The Ethics of American Youth: 2006
Josephson Institute Report Card
According to a national survey of high school students by Josephson Institute, today’s young people reveal deeply entrenched habits of dishonesty.
The 2006 Report Card on the Ethics of American Youth, a biennial national survey conducted by Josephson Institute and released as part of National CHARACTER COUNTS! Week, October 15-21, reveals high rates of cheating, lying, and theft. See complete results here.
More than one in four of the students surveyed admit that within the past year they stole from a store, sixty percent cheated on a test, and one in three used the Internet to plagiarize an assignment.
Michael Josephson, founder and president of Josephson Institute, commented on the results: “The good news is, things aren’t getting any worse. This year’s results are almost identical to those reported in 2004. The bad news is, unacceptably high rates of dishonesty have become the norm. It doesn’t bode well for the future that so many kids are entering the workforce to become the next generation of corporate executives, cops, politicians, journalists, teachers, and parents.”
Among the highlights:
- Are business scandals rubbing off? Although students’ cynical attitudes about real-world ethics has undoubtedly been influenced by highly publicized business scandals, young people still believe ethics is important in the workplace: 94 percent say that “In business and the workplace, trust and honesty are essential.”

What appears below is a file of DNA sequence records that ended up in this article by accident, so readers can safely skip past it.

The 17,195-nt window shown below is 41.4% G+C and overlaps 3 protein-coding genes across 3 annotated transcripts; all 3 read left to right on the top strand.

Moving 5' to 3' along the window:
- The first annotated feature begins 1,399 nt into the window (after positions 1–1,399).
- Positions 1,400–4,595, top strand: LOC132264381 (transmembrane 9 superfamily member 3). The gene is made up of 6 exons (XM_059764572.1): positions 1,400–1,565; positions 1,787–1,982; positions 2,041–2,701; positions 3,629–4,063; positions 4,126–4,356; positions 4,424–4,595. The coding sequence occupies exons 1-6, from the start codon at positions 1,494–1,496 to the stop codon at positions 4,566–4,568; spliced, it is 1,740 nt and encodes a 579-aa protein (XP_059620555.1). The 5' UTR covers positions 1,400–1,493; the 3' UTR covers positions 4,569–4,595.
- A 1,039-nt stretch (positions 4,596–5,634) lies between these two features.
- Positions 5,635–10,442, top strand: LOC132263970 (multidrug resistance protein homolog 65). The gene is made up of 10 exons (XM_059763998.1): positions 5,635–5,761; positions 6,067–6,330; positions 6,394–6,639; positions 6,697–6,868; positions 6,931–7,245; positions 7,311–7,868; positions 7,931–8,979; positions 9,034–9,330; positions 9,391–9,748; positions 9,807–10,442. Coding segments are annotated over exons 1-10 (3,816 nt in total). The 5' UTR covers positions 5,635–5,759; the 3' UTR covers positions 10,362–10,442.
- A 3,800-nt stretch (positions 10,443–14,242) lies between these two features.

- They do what they do, not what they say. Despite admissions of high levels of lying, cheating, and theft, high school students maintain a high self image of their character and ethics. Ninety-two percent say they’re “satisfied with my own ethics and character” and eighty-four percent believe half or more of the people who know them would list them as one of the most ethical people they know.
- Lofty ideals hide cynicism. Despite expressing positive attitudes about the importance of ethics and character and the role others play in encouraging them to do the right thing, many young people reveal corrosive cynical attitudes about what works and doesn’t in the real world: fifty-nine percent agree that “Successful people do what they have to do to win, even if others consider it cheating” and nearly twenty-five percent believe that “People who are willing to lie, cheat, or break the rules are more likely to succeed than people who do not.”
- Cynicism nullifies judgment and condones bad behavior. Eighty-two percent admit they lied to parent (62% to a teacher) within the past 12 months about something significant.
The report was based on written surveys administered by randomly selected high schools throughout the country in 2006. It includes responses from 36,122 high school students. The margin of error is +/- 3 percent.